Atlanta Falcons' Faith in Mike Smith and Thomas Dimitroff Is Not Misguided

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Atlanta Falcons' Faith in Mike Smith and Thomas Dimitroff Is Not Misguided
Todd Kirkland/Getty Images

The Atlanta Falcons need to maintain their faith in Thomas Dimitroff as general manager and Mike Smith as the head coach. And Atlanta owner Arthur Blank has already given his vote of confidence that the Falcons' leadership combination is going to stick around for another season.

When asked about the confidence that he had in the current pairing, Blank responded with the following, per the Atlanta Journal-Constitution's D. Orlando Ledbetter:

I do. I absolutely, do. They’ve earned it over the last five years. This is a tough business. We’ve had a lot of injuries and there have been a lot of issues on top of the injuries and that is pretty obvious. The guys are proven leaders and proven by success. Their records speak for themselves. They’ll do the work that has to be done with my full support. We’ll get back to what we have to do. Right now, we have six more games that we have to play this year and we plan on competing hard in those games, winning if not all, as many as we can.

Now, this was said before the Falcons lost to the Saints on Thursday night. But the message is the same. Blank believes that Dimitroff and Smith are the right men for the job and deserve to keep their spots. Even if this team loses out, they still deserve to stick around.

Since the Falcons are arguably the worst team in the league right now, lower-level coaching would be hindering development instead of helping it. And the poor record is because of injuries and the preseason youth movement that left Atlanta without some excellent veterans.

 

Scott Cunningham/Getty Images
Everyone hopes to see this Arthur Blank again.

Even if they lose out...

Yes, even if the Falcons go 2-14, they need to keep Thomas Dimitroff and Mike Smith running this team. They understand how to win games, and that's what their job is. Do we crucify them because they have one bad—albeit, really bad—season?

No, we shouldn't.

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These guys have led the Falcons to a 58-33 record over the past five seasons and 11 games. Sure, they are only 1-4 in the playoffs, but isn't it more important that the Falcons can finally get there on a regular basis?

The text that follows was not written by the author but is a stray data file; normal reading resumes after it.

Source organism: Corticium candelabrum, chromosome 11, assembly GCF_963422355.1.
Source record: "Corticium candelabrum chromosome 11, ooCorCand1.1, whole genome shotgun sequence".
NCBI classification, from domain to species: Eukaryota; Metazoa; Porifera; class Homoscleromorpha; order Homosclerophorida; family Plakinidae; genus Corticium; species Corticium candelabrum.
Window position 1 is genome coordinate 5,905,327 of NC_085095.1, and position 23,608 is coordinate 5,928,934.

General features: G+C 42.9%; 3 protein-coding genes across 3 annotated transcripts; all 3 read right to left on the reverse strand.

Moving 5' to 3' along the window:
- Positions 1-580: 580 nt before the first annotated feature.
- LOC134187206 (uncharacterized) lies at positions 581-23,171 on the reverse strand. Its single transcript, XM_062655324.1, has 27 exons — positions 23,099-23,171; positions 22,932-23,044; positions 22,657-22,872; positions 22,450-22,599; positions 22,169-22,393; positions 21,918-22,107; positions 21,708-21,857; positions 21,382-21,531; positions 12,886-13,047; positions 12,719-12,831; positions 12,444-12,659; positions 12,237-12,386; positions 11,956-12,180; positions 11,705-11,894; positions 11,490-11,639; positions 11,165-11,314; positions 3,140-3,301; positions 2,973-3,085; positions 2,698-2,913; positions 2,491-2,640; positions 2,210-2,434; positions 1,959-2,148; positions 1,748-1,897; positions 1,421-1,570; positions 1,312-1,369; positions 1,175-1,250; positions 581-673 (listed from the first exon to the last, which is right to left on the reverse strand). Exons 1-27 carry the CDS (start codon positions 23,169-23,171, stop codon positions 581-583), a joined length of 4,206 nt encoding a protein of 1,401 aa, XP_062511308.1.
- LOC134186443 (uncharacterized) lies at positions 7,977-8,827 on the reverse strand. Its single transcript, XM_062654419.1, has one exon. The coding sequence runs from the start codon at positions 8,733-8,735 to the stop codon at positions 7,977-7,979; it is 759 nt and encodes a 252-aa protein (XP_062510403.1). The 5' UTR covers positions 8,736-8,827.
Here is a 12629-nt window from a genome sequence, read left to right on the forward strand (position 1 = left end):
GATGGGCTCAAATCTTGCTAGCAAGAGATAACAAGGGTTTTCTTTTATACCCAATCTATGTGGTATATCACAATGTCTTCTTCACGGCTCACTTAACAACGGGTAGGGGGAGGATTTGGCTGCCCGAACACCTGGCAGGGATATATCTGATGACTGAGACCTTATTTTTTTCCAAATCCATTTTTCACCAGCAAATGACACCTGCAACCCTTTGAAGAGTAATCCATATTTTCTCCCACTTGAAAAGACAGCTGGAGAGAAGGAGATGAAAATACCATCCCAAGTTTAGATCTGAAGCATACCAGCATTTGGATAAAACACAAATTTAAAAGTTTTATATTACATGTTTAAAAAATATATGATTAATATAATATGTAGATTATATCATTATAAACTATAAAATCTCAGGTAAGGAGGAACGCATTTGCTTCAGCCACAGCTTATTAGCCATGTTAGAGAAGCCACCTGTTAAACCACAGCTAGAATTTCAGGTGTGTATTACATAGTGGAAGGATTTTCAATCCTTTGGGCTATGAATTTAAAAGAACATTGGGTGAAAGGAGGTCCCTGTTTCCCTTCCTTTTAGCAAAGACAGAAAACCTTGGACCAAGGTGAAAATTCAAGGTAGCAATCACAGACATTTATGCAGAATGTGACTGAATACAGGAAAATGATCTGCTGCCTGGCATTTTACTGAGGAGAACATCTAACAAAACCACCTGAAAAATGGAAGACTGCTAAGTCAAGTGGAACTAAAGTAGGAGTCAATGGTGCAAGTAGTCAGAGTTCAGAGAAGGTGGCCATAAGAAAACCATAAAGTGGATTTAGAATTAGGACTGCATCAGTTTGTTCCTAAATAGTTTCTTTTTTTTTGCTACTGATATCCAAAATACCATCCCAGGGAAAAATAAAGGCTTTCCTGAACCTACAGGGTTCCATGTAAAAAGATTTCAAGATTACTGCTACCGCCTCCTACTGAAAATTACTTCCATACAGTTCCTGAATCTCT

Before the Falcons hired Dimitroff and Smith, they were in the playoffs just eight times. That's in 42 seasons. They never had back-to-back winning seasons. They never had back-to-back playoff seasons.

But that all changed when the Falcons brought in the pair.

Not only did Dimitroff and Smith lead Atlanta to back-to-back winning seasons, they led them to five straight winning seasons. Not only did they lead Atlanta to back-to-back playoff seasons, they led them to three playoff seasons in a row and four in a five-year span.

That's nothing to scoff at.

These teams are the best the Falcons have ever put together. The sustained winning is the first time it's ever legitimately happened in Falcons history. And the only way for it to return is for Atlanta to keep the brain trust intact.

 

Daniel Shirey/Getty Images
Ray Hamilton (right) may need to get replaced as defensive line coach.

Lower-level coaching changes need to happen

Atlanta's biggest roster issues come from the lack of development of lower-level draft picks.

While yes, some of that comes from ridiculous expectations for all of these draft picks, better coaching would definitely help.

The offensive line in particular was held back by not having a competent coach when Paul Boudreau was with Atlanta from 2008 to 2011. The addition of Pat Hill has been pointless; the line has seemingly regressed all around.

Maybe the strength of the line was Harvey Dahl's toughness and attitude rubbing off to the rest of the group. Or maybe they just haven't started the best players because there's a spat between player and coach at the positional level.

Kevin C. Cox/Getty Images
Atlanta misses Harvey Dahl's attitude.